Rupiah Banda, Zambia's acting president since the death of Levy Mwanawasa in August, has been sworn in as the new president after narrowly beating his rival in a disputed election.
Banda, a pro-business centrist, won 40.1 per cent of the vote against 38.1 per cent for Michael Sata, the leader of the oppsition Patrotic Front.
Sata has, meanwhile, rejected the results and accused the ruling Movement for Multiparty Democracy (MMD) of rigging. He is seeking a recount of the votes.
"I declare today that I will maintain and uphold the constitution and laws of Zambia, so help me God," Banda said on Sunday as he took the oath of office in Lusaka, the capital.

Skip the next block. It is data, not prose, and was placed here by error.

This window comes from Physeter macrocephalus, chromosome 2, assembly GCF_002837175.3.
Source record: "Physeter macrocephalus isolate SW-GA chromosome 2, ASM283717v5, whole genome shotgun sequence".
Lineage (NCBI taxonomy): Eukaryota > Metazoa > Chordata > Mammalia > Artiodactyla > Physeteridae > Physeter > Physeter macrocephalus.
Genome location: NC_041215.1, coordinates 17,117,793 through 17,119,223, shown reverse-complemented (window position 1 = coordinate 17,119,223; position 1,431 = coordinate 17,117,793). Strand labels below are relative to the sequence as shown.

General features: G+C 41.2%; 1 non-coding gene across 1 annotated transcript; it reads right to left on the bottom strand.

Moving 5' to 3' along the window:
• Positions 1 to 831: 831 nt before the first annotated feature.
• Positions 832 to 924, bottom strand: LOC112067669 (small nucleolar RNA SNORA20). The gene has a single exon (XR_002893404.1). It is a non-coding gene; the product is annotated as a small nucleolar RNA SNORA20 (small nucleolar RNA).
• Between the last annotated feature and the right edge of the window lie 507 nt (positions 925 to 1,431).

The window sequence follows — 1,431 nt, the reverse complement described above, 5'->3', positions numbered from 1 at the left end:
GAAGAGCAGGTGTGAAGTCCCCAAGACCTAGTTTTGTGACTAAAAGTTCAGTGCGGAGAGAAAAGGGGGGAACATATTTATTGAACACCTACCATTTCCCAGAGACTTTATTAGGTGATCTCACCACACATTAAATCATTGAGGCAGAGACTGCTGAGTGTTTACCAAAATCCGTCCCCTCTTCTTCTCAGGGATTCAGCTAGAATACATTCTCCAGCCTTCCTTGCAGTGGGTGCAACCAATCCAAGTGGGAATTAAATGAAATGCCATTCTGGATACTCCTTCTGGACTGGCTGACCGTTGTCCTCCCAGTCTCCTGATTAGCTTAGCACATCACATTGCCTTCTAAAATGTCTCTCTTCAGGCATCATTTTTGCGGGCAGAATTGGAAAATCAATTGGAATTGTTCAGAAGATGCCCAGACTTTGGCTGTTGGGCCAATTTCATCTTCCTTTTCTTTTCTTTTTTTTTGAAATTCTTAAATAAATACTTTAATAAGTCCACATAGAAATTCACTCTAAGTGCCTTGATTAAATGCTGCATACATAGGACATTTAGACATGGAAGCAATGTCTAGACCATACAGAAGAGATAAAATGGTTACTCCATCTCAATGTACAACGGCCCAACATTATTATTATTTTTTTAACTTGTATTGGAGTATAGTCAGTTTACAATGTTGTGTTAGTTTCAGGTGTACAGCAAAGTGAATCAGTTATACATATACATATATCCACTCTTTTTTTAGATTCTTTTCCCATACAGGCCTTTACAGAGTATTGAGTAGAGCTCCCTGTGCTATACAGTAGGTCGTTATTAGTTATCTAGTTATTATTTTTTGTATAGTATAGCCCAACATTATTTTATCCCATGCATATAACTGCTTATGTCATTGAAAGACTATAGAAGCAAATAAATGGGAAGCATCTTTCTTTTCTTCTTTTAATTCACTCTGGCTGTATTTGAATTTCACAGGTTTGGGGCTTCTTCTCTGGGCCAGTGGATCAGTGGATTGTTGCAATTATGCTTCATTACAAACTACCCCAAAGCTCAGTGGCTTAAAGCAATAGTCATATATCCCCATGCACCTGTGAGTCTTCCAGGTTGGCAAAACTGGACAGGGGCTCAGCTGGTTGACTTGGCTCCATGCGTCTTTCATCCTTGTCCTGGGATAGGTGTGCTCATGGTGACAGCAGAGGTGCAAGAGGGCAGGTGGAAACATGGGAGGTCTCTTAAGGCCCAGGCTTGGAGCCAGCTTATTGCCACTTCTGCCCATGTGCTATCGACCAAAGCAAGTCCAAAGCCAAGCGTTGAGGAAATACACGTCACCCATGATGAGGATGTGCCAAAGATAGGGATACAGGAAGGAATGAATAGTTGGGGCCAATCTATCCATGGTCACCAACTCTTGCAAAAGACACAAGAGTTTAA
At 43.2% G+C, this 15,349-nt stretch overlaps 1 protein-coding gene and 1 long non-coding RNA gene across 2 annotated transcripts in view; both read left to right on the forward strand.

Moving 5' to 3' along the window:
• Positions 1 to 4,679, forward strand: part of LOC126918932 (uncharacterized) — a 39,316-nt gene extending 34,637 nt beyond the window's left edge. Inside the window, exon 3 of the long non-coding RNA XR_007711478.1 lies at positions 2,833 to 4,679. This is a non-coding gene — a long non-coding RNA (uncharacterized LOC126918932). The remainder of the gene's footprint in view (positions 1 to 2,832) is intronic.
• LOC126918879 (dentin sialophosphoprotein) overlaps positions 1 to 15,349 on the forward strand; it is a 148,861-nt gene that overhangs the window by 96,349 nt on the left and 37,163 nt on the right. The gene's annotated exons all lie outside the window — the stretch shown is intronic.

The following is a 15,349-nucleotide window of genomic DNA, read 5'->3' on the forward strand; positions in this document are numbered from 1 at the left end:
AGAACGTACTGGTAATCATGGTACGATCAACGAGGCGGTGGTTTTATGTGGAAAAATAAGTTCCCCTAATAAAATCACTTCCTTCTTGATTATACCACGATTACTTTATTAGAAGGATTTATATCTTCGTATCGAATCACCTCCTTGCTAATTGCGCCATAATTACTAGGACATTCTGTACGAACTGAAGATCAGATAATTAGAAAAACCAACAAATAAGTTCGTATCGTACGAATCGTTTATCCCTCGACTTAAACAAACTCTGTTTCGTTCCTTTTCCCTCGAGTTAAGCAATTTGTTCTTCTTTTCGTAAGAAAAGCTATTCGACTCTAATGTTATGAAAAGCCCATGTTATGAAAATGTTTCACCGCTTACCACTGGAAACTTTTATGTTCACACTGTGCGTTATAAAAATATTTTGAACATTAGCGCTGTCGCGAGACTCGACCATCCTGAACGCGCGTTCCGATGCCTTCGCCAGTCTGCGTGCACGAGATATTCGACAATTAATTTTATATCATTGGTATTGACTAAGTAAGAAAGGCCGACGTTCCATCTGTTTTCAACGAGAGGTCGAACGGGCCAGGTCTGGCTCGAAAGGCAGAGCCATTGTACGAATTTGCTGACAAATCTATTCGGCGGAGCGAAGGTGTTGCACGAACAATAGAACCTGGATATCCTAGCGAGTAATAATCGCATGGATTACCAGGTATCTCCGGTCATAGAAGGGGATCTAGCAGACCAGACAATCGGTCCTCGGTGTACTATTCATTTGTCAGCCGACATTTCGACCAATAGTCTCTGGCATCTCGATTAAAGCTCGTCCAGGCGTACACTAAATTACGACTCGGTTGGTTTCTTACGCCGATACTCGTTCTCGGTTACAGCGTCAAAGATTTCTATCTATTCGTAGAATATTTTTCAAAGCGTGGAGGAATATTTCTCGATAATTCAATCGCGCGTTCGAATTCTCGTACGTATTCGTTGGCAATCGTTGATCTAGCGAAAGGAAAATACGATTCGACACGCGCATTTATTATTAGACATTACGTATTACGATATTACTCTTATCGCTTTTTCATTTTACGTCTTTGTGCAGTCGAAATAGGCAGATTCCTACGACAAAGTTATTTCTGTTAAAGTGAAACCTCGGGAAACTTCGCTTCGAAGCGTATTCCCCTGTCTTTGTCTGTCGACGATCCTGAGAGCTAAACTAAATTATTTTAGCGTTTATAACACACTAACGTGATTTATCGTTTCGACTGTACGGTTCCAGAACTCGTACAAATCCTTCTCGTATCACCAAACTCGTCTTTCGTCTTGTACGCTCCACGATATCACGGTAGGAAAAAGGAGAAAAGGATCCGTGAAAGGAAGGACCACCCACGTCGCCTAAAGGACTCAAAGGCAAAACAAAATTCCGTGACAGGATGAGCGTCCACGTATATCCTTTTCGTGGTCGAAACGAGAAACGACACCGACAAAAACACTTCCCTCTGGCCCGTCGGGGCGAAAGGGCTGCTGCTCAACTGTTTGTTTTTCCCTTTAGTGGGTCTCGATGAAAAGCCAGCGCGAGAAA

The election commission dismissed charges of rigging and African observers have declared the vote free and fair.
Given Lubinda, a spokesman for the Patriotic Front, said: "Our stand is still that we do not recognise the election of Rupiah Banda as something reflecting the will of the people of Zambia.
"We are going to ask the court (on Monday) to grant an order to scrutinise and recount the votes."
Accusations of electoral fraud have led to fears of unrest.
Banda overcame a 30-point deficit during two days of vote counting, after trailing in initial counting.
He enjoyed rural support while Sata did well in urban areas.
"I have evidence that results are being inflated ... They cheated me in 2006 and they want to do the same," Sata said at a conference hall in Lusaka.
Officials in Africa's largest copper producer have said that the army is on standby in case tensions escalate.
Ronnie Shikapwasha, the home affairs minister, said: "Defence forces are on alert in border areas and other places to quell firmly any violence."